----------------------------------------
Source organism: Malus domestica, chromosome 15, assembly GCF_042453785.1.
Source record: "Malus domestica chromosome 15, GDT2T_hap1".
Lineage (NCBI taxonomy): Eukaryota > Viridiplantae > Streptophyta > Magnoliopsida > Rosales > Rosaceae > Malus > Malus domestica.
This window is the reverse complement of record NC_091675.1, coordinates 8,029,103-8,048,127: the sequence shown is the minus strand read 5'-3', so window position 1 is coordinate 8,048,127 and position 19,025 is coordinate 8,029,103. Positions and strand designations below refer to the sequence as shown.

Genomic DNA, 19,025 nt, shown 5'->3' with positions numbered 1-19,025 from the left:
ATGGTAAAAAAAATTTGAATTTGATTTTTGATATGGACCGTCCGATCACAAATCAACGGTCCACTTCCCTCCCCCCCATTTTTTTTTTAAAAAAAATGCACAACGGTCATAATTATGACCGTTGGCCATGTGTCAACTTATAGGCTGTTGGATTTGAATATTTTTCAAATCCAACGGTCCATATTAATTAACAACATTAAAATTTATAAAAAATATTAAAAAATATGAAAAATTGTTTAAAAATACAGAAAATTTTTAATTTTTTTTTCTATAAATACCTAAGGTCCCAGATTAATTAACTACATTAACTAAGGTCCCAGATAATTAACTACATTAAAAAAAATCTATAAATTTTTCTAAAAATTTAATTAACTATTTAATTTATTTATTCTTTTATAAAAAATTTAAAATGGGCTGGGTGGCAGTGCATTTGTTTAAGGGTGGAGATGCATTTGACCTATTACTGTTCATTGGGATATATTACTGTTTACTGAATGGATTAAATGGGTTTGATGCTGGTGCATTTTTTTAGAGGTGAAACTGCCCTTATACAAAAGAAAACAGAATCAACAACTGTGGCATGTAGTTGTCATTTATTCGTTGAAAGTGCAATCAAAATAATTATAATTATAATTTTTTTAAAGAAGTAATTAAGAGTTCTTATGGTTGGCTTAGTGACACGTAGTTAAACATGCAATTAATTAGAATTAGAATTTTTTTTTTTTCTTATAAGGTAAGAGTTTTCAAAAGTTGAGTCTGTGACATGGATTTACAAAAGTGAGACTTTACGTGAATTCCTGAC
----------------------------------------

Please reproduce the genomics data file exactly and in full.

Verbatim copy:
Source organism: Malus domestica, chromosome 15, assembly GCF_042453785.1.
Source record: "Malus domestica chromosome 15, GDT2T_hap1".
Lineage (NCBI taxonomy): Eukaryota > Viridiplantae > Streptophyta > Magnoliopsida > Rosales > Rosaceae > Malus > Malus domestica.
This window is the reverse complement of record NC_091675.1, coordinates 8,029,103-8,048,127: the sequence shown is the minus strand read 5'-3', so window position 1 is coordinate 8,048,127 and position 19,025 is coordinate 8,029,103. Positions and strand designations below refer to the sequence as shown.

Genomic DNA, 19,025 nt, shown 5'->3' with positions numbered 1-19,025 from the left:
ATGGTAAAAAAAATTTGAATTTGATTTTTGATATGGACCGTCCGATCACAAATCAACGGTCCACTTCCCTCCCCCCCATTTTTTTTTTAAAAAAAATGCACAACGGTCATAATTATGACCGTTGGCCATGTGTCAACTTATAGGCTGTTGGATTTGAATATTTTTCAAATCCAACGGTCCATATTAATTAACAACATTAAAATTTATAAAAAATATTAAAAAATATGAAAAATTGTTTAAAAATACAGAAAATTTTTAATTTTTTTTTCTATAAATACCTAAGGTCCCAGATTAATTAACTACATTAACTAAGGTCCCAGATAATTAACTACATTAAAAAAAATCTATAAATTTTTCTAAAAATTTAATTAACTATTTAATTTATTTATTCTTTTATAAAAAATTTAAAATGGGCTGGGTGGCAGTGCATTTGTTTAAGGGTGGAGATGCATTTGACCTATTACTGTTCATTGGGATATATTACTGTTTACTGAATGGATTAAATGGGTTTGATGCTGGTGCATTTTTTTAGAGGTGAAACTGCCCTTATACAAAAGAAAACAGAATCAACAACTGTGGCATGTAGTTGTCATTTATTCGTTGAAAGTGCAATCAAAATAATTATAATTATAATTTTTTTAAAGAAGTAATTAAGAGTTCTTATGGTTGGCTTAGTGACACGTAGTTAAACATGCAATTAATTAGAATTAGAATTTTTTTTTTTTCTTATAAGGTAAGAGTTTTCAAAAGTTGAGTCTGTGACATGGATTTACAAAAGTGAGACTTTACGTGAATTCCTGAC